I Started Meditating During COVID-19, And It Helped A Lot

I Started Meditating During COVID-19, And It Helped More Than I Expected

Meditating-During-COVID-19
Scary Mommy and madison lavern/Unsplash

I’m sitting in a grassy meadow in lotus pose, which, thanks to hours and hours of patient practice contorting myself into this position, does not make my kneecaps want to run screaming from my body. My eyes are closed and my arms are outstretched, my hands balanced upon my knees, palms up, thumb and middle finger forming a circle. I can literally feel the earth’s energy coursing through my limbs. The world is a dumpster fire, but none of that can touch me. I have disconnected from the material world. Here in my quiet meditation meadow, I am at peace.

LOL juuuuust kidding. My body is incapable of lotus position—I can barely manage criss-cross applesauce these days. There is no meadow, no serene place. Like most of you, I have kids who are out of school and need far more attention than usual thanks to distance learning, thanks to a global pandemic, thanks to this new, unwelcome low-key COVID-anxiety that permeates every corner of our lives. I am most definitely not at peace.

But I did start meditating. I started on a whim shortly after shelter-in-place started because an ad appeared in my Facebook feed for a free month of Sam Harris’s Waking Up meditation app. A friend who has been nagging me to try it says it’s the best app she’s found so far, and she is very choosy about whose voice she’ll allow into her meditation routine, so I figured, what the hell. I’ll try it.

The app has a feature that allows you to set up a reminder to meditate. In the first week, every time it went off, I swiped the notification away with every intent to get back to it, and then of course forgot. Finally, I made myself stop what I was doing and take ten minutes to sit and listen. My dog crawled into my lap and curled up. Is this allowed? I wondered. In the next room, my son was practicing electric guitar. Whatever. I’d just have to manage. The first lesson was simply a guide to focusing on the breath. Sam’s voice periodically reminded me to bring my focus back to my breath. He reminded me that this is part of the practice—noticing that my mind has wandered and bringing it back without judgment.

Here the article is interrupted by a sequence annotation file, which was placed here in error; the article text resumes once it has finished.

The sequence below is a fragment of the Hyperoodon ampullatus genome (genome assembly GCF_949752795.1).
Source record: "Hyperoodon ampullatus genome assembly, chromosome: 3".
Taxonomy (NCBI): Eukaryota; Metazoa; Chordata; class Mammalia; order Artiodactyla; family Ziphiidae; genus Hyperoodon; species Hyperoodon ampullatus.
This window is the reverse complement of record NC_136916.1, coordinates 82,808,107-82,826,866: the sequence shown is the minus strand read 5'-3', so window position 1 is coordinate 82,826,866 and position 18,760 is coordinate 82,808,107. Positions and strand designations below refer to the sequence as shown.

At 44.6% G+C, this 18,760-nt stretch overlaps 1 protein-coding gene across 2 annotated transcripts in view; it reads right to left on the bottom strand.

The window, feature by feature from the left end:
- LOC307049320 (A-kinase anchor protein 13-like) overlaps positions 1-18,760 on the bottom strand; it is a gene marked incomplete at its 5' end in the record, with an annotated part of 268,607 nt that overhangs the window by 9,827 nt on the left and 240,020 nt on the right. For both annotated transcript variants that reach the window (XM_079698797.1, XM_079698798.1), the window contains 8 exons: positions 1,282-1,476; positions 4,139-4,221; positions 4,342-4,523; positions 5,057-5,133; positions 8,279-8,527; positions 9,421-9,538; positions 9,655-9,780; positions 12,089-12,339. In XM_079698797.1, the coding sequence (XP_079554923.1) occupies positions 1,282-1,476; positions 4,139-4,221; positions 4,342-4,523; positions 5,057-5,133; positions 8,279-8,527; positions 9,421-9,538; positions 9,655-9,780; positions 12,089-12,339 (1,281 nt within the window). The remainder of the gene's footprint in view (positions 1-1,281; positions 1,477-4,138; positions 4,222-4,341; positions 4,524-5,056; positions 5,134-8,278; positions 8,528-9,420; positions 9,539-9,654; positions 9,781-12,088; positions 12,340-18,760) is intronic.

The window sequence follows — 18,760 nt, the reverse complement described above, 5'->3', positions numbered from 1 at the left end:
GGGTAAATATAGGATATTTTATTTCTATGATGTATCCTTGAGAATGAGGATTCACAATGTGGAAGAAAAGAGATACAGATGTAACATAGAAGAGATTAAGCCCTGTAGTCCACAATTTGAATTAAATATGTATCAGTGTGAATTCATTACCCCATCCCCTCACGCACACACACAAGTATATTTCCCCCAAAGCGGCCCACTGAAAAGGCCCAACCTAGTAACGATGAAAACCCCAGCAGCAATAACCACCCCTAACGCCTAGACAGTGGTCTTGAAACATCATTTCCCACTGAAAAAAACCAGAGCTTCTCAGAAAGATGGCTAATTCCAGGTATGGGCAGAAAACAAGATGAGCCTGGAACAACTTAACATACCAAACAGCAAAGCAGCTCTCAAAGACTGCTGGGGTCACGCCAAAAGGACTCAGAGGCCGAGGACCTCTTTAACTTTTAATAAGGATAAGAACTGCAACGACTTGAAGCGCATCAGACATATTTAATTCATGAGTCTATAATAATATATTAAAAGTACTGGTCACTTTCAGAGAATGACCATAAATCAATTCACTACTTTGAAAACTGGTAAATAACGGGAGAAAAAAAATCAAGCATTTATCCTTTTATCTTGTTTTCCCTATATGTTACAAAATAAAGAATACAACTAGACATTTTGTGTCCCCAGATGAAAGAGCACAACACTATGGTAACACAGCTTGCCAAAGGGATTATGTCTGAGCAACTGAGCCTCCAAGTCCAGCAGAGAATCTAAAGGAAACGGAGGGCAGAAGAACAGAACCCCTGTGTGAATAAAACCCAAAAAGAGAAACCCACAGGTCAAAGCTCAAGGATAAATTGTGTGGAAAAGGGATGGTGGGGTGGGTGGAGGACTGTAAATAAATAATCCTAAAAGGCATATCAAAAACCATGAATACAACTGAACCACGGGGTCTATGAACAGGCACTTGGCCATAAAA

Ever the skeptic, I told myself the calm I felt after sitting for ten minutes was due only to the power of suggestion. But I kept doing it, not every day because, as noted before, I’m kind of a hot mess at the moment. And every time I meditate, it’s followed by the same sense of calm. Every other day or so, I sit for five to ten minutes, with or without the app, and focus on my breathing. Well, I try to focus on my breathing. My house is noisy, and I am easily distracted. But even with life’s mayhem swirling around me, meditation helps.

In fact, I have learned that noise and distractions are perfectly fine when it comes to meditation. Chaos is a part of life, and it can be a part of meditation too. In the fourth guided meditation in the Waking Up app I’ve been using, Sam specifically directs the listener to focus on noises outside of themself rather than on their breath. He points out that you can just as easily use other sounds as a locus of concentration as you can your own breathing.

Who knew meditation could be so compatible with the shit show of motherhood? A couple of days ago my 10-year-old daughter interrupted me halfway through a session. I asked her to sit with me for the last five minutes, and she did. We focused on our breathing even as the dog licked our knees and my 14-year-old son shouted angrily at his computer game in the other room. (He would probably benefit from some meditation.)